4-H soap experiment turns into a business handcrafted at home

NEIGHBORS

January 24, 2002|By Lorraine Gingerich | Lorraine Gingerich,SPECIAL TO THE SUN

TEN YEARS AGO, RJ Caulder was helping her children with a 4-H project. Casey, now 23, and Jason, now 26, were raising dairy goats. Looking for ways to use extra milk, she and her children made a few bars of goat's milk soap.

The experiment became the basis for an interesting business for this enterprising West Friendship woman.

A few years later, while trying to help Casey find a natural soap for her sensitive skin, Caulder became discouraged.

"I was looking for products without artificial colors and chemicals, which are irritating to sensitive skin," she said. "I had been searching for a year trying to find natural soap. I would bring a new soap home, and the next day she would break out."

She said she remembered her soap-making attempt years before and said to herself, "I did it before and I'll try it again." She began researching soap-making on the Internet. And she tried out what she learned.

"It really wasn't the best," Caulder said. "I had to perfect the recipe. It's a little bit tricky to make milk soap."

She began to develop recipes, giving bars of soap to friends and relatives. "With all the positive response, I decided to start my business," she said.

Eight years after the 4-H project, she began selling her wares as Handcrafted Soap by RJ Caulder. She uses no preservatives or chemicals in her soaps and other products, only natural ingredients.

Caulder said most commercial soaps are detergent. "They take the glycerin out of soap and sell it separately," she said, noting that glycerin is a humectant (a substance that promotes retention of moisture) and an emollient. "It draws moisture to your skin," she said.

Her handcrafted soaps retain the natural glycerin and are vegetable-oil based. She still uses goat milk, along with buttermilk, whole milk, cream and coconut milk. And she adds moisturizing ingredients such as jojoba oil, hazelnut oil, avocado oil and shea butter. She adds herbs and flowers she grows to provide color, texture and fragrance.

Caulder is happy to offer recommendations to customers seeking the right soap for their skin type.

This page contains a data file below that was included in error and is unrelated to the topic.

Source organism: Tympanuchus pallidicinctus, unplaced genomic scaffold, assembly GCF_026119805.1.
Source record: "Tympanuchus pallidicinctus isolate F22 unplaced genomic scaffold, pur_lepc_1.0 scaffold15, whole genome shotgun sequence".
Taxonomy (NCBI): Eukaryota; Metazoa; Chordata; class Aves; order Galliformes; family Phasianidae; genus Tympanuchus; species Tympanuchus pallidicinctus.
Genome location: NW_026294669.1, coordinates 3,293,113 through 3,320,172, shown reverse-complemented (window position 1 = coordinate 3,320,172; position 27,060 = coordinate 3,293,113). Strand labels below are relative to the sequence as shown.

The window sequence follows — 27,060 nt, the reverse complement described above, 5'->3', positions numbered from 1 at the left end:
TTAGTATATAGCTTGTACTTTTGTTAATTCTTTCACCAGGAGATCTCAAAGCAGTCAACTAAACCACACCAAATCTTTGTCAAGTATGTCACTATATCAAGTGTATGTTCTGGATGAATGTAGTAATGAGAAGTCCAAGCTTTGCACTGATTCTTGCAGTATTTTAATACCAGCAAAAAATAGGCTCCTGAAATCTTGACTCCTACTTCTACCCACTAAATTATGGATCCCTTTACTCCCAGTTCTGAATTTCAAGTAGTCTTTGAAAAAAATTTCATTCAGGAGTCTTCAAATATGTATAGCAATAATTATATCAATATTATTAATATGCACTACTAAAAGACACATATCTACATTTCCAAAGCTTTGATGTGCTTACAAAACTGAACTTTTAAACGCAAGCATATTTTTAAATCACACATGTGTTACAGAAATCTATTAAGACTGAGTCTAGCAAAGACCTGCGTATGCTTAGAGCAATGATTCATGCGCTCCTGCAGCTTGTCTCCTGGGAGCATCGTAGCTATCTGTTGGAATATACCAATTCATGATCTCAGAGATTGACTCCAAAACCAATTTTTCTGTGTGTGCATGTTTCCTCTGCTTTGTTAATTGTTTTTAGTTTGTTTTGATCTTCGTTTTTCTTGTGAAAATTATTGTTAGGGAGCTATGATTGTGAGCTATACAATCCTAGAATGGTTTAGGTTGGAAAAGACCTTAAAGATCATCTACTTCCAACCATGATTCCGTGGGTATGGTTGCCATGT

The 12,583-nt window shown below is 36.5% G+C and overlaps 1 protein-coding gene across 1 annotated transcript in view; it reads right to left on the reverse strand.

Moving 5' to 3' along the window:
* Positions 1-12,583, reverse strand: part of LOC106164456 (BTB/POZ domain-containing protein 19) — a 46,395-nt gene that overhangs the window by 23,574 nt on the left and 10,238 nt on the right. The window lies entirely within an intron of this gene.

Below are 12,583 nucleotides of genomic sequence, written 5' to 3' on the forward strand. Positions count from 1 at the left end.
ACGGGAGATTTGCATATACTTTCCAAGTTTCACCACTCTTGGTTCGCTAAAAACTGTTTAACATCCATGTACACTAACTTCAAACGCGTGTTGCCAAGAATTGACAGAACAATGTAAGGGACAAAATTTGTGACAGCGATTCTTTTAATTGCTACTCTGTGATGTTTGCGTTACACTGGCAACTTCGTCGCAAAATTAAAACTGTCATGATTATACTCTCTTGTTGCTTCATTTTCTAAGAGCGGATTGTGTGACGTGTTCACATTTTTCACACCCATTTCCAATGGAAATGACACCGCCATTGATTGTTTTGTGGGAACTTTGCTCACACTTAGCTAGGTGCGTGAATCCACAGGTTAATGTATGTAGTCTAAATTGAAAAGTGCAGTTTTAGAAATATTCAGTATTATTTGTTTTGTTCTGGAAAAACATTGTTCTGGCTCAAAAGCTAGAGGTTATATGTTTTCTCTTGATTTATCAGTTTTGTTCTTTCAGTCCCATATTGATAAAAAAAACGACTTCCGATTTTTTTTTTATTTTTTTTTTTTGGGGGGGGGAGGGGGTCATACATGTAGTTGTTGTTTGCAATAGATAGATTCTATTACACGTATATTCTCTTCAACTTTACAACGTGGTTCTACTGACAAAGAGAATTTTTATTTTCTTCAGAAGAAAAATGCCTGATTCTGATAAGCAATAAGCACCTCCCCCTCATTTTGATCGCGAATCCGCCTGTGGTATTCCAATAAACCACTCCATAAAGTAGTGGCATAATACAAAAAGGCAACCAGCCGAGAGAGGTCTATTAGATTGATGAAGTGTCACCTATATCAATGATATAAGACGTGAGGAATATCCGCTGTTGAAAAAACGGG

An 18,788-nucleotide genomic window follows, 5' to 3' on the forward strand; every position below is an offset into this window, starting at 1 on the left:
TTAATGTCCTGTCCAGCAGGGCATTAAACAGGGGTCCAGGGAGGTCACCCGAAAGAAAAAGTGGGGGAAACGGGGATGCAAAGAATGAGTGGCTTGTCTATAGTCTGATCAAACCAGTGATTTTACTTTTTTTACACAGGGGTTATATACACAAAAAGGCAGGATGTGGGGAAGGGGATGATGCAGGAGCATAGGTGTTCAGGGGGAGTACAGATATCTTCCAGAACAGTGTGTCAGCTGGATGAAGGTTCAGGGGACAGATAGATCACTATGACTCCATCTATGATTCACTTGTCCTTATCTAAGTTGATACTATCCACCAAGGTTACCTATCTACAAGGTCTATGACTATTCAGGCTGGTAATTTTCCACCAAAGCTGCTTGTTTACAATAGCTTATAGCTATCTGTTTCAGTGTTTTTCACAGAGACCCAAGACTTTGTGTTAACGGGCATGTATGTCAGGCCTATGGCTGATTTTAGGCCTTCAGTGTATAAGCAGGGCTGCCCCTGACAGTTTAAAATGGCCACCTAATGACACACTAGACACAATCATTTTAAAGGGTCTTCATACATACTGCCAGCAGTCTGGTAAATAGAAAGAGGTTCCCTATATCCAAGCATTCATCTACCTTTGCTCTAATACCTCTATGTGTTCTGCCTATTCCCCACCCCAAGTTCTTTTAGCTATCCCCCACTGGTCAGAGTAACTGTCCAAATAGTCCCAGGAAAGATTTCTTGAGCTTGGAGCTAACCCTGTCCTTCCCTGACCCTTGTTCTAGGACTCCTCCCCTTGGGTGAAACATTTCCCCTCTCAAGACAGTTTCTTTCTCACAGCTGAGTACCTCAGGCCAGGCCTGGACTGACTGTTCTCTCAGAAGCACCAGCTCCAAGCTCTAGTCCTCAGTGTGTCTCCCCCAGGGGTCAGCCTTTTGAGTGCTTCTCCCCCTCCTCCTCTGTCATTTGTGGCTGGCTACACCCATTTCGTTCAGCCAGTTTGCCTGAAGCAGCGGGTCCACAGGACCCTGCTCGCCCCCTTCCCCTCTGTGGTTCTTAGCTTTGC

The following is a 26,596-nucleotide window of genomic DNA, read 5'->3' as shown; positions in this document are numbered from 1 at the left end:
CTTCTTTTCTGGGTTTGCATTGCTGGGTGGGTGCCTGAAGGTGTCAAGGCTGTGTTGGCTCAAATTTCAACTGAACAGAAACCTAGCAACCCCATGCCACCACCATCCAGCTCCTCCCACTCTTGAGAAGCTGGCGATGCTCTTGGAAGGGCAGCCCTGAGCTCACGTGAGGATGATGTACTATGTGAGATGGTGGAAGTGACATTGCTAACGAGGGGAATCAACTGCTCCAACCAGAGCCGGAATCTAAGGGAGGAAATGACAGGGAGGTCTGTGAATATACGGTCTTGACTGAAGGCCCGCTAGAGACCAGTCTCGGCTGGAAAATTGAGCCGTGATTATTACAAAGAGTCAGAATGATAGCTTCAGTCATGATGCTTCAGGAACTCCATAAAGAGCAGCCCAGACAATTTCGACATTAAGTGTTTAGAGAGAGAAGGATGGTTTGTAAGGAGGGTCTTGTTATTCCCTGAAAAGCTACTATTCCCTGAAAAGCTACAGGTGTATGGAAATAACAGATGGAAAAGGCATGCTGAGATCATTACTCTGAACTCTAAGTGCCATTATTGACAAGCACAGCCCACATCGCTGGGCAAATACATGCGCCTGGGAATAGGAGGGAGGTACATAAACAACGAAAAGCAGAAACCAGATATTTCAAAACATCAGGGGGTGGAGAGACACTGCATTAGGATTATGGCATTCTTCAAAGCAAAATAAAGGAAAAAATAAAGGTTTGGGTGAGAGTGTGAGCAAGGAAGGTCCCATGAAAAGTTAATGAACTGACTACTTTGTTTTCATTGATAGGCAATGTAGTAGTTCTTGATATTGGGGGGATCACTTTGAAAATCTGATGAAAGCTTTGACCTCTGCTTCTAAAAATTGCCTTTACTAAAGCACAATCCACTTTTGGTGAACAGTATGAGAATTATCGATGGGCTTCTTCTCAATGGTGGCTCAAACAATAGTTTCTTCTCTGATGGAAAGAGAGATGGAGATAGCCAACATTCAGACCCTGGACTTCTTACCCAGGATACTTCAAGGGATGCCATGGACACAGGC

"I'm really picky about what I put in the soaps because I'm catering to a lot of people with sensitive and dry skin," she said. "I use the highest quality oils and ingredients I can get."

She makes other products such as milk bath, oils, creams and lotion, and sells her products at local shows such as the Baltimore Herb Festival, to be held May 26 at Leakin Park. Customers also can purchase her products by telephone or through her Web site. Caulder has a few wholesale accounts, but she says she is more interested in building up a local market. Most of her sales have been through word of mouth.

She said she likes to help others when she can. She offers fund-raisers for youth groups and has proposed - as a money-maker for the Humane Society - making soap for dogs. She plans to add a natural flea repellent for dogs with skin problems. "Some dogs have sensitive skin, too," she said.

Caulder is working full time at her soap-making business. After raising two children and working jobs that permitted her to be home with them, she has time to devote to her business.

"My goal is to make a living from it," she said.

In a few years, when her husband, Ken, retires, the Caulders plan to move to Amelia Island, Fla., to open a bed-and-breakfast. Caulder said she would continue to create handcrafted natural soaps, selling them in a shop attached to the B&B. "I have enjoyed this more than anything I have worked at," she said.

Information: 410-442-1807 or www.rjcaulder.com.

Parents forum

The Glenelg High School PTSA is continuing its speaker series for high school parents.

"Teen Issues: Driving, Drug Awareness, Sports and Alcohol" will be discussed at 7:30 p.m. Tuesday in the media center. The school is at 14025 Burntwoods Road.

Howard County police Detective Martin Johnson, Sgt. Mark Joyce of the vice and narcotics unit and Mike Williams, athletic director at Glenelg, will speak.

Parents will have an opportunity to talk to other parents and find out what's happening on the teen scene in the community.

Information: Brenda von Rautenkranz, 301-854-5582.

Celestial searchers

Celestial Searchers will hold its monthly meeting at 7 p.m. Monday at Bushy Park Elementary School.

Michael Hall of the Howard Astro League (HAL) will speak. The topic is "All About Telescopes."

Suzy Sullivan will present "Love in the Heavens" in honor of Valentine's Day.

Information: 410-531-6600, or Stardoc@Goodteeth.com.

Old-fashioned meal

An old-fashioned, all-you-can-eat country breakfast will be served from 8 a.m. to noon Sunday in the Ten Oaks Ballroom.

Sponsored by the Fifth District Volunteer Fire Department, the breakfast will have a menu that includes pancakes, eggs, sausage, gravy and potatoes.

Members of Clarksville Boy Scout Troop 737 are scheduled to help out.

The ballroom is at Routes 108 and 32 in Clarksville.

The breakfast costs $6 for adults and $3 for children ages 4 to 10.

Information: 410-313-7215.

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